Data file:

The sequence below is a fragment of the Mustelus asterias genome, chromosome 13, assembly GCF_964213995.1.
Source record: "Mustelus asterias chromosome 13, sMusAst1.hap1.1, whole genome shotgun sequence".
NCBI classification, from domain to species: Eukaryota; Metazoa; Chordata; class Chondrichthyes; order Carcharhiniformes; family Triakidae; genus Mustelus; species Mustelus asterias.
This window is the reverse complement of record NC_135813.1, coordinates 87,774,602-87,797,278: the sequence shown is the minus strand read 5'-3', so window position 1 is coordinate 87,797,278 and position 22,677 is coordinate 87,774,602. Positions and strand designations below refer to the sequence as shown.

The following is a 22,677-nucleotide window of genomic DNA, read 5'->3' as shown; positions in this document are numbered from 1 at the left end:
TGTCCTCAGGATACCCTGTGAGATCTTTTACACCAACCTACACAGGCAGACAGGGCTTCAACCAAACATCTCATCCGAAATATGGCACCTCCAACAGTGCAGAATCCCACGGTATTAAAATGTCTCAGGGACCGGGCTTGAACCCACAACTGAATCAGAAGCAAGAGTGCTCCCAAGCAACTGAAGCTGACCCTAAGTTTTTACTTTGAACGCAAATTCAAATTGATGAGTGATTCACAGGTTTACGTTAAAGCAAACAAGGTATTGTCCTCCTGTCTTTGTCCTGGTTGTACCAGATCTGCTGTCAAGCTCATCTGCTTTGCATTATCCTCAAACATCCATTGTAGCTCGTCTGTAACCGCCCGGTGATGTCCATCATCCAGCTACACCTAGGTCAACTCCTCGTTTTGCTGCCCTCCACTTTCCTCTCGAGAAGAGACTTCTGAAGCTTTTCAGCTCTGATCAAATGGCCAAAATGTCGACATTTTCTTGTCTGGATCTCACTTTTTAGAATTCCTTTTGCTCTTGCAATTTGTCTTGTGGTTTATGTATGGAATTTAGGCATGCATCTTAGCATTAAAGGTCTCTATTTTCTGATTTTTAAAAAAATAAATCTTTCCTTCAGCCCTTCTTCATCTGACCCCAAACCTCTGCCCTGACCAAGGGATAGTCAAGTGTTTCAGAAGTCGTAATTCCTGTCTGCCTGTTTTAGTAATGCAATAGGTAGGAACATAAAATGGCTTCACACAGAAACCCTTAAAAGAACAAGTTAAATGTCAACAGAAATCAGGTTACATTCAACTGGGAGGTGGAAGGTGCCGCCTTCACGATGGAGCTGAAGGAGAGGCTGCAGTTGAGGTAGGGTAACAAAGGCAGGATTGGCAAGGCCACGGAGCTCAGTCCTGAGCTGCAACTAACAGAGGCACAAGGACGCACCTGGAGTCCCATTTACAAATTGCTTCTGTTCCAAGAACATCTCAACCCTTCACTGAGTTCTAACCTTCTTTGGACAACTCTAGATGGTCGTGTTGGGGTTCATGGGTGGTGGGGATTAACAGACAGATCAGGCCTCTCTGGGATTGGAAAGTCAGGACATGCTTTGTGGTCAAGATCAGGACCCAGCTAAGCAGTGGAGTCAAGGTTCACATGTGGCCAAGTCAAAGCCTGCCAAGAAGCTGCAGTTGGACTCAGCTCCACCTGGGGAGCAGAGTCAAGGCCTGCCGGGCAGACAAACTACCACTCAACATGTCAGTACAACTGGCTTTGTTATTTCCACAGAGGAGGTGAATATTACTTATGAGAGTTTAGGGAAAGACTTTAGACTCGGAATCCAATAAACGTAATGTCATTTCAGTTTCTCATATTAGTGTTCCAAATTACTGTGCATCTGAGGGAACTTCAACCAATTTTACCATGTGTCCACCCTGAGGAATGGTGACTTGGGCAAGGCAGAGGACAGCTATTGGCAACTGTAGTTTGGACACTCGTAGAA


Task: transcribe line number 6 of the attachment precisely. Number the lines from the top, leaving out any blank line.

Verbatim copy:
TGTCCTCAGGATACCCTGTGAGATCTTTTACACCAACCTACACAGGCAGACAGGGCTTCAACCAAACATCTCATCCGAAATATGGCACCTCCAACAGTGCAGAATCCCACGGTATTAAAATGTCTCAGGGACCGGGCTTGAACCCACAACTGAATCAGAAGCAAGAGTGCTCCCAAGCAACTGAAGCTGACCCTAAGTTTTTACTTTGAACGCAAATTCAAATTGATGAGTGATTCACAGGTTTACGTTAAAGCAAACAAGGTATTGTCCTCCTGTCTTTGTCCTGGTTGTACCAGATCTGCTGTCAAGCTCATCTGCTTTGCATTATCCTCAAACATCCATTGTAGCTCGTCTGTAACCGCCCGGTGATGTCCATCATCCAGCTACACCTAGGTCAACTCCTCGTTTTGCTGCCCTCCACTTTCCTCTCGAGAAGAGACTTCTGAAGCTTTTCAGCTCTGATCAAATGGCCAAAATGTCGACATTTTCTTGTCTGGATCTCACTTTTTAGAATTCCTTTTGCTCTTGCAATTTGTCTTGTGGTTTATGTATGGAATTTAGGCATGCATCTTAGCATTAAAGGTCTCTATTTTCTGATTTTTAAAAAAATAAATCTTTCCTTCAGCCCTTCTTCATCTGACCCCAAACCTCTGCCCTGACCAAGGGATAGTCAAGTGTTTCAGAAGTCGTAATTCCTGTCTGCCTGTTTTAGTAATGCAATAGGTAGGAACATAAAATGGCTTCACACAGAAACCCTTAAAAGAACAAGTTAAATGTCAACAGAAATCAGGTTACATTCAACTGGGAGGTGGAAGGTGCCGCCTTCACGATGGAGCTGAAGGAGAGGCTGCAGTTGAGGTAGGGTAACAAAGGCAGGATTGGCAAGGCCACGGAGCTCAGTCCTGAGCTGCAACTAACAGAGGCACAAGGACGCACCTGGAGTCCCATTTACAAATTGCTTCTGTTCCAAGAACATCTCAACCCTTCACTGAGTTCTAACCTTCTTTGGACAACTCTAGATGGTCGTGTTGGGGTTCATGGGTGGTGGGGATTAACAGACAGATCAGGCCTCTCTGGGATTGGAAAGTCAGGACATGCTTTGTGGTCAAGATCAGGACCCAGCTAAGCAGTGGAGTCAAGGTTCACATGTGGCCAAGTCAAAGCCTGCCAAGAAGCTGCAGTTGGACTCAGCTCCACCTGGGGAGCAGAGTCAAGGCCTGCCGGGCAGACAAACTACCACTCAACATGTCAGTACAACTGGCTTTGTTATTTCCACAGAGGAGGTGAATATTACTTATGAGAGTTTAGGGAAAGACTTTAGACTCGGAATCCAATAAACGTAATGTCATTTCAGTTTCTCATATTAGTGTTCCAAATTACTGTGCATCTGAGGGAACTTCAACCAATTTTACCATGTGTCCACCCTGAGGAATGGTGACTTGGGCAAGGCAGAGGACAGCTATTGGCAACTGTAGTTTGGACACTCGTAGAA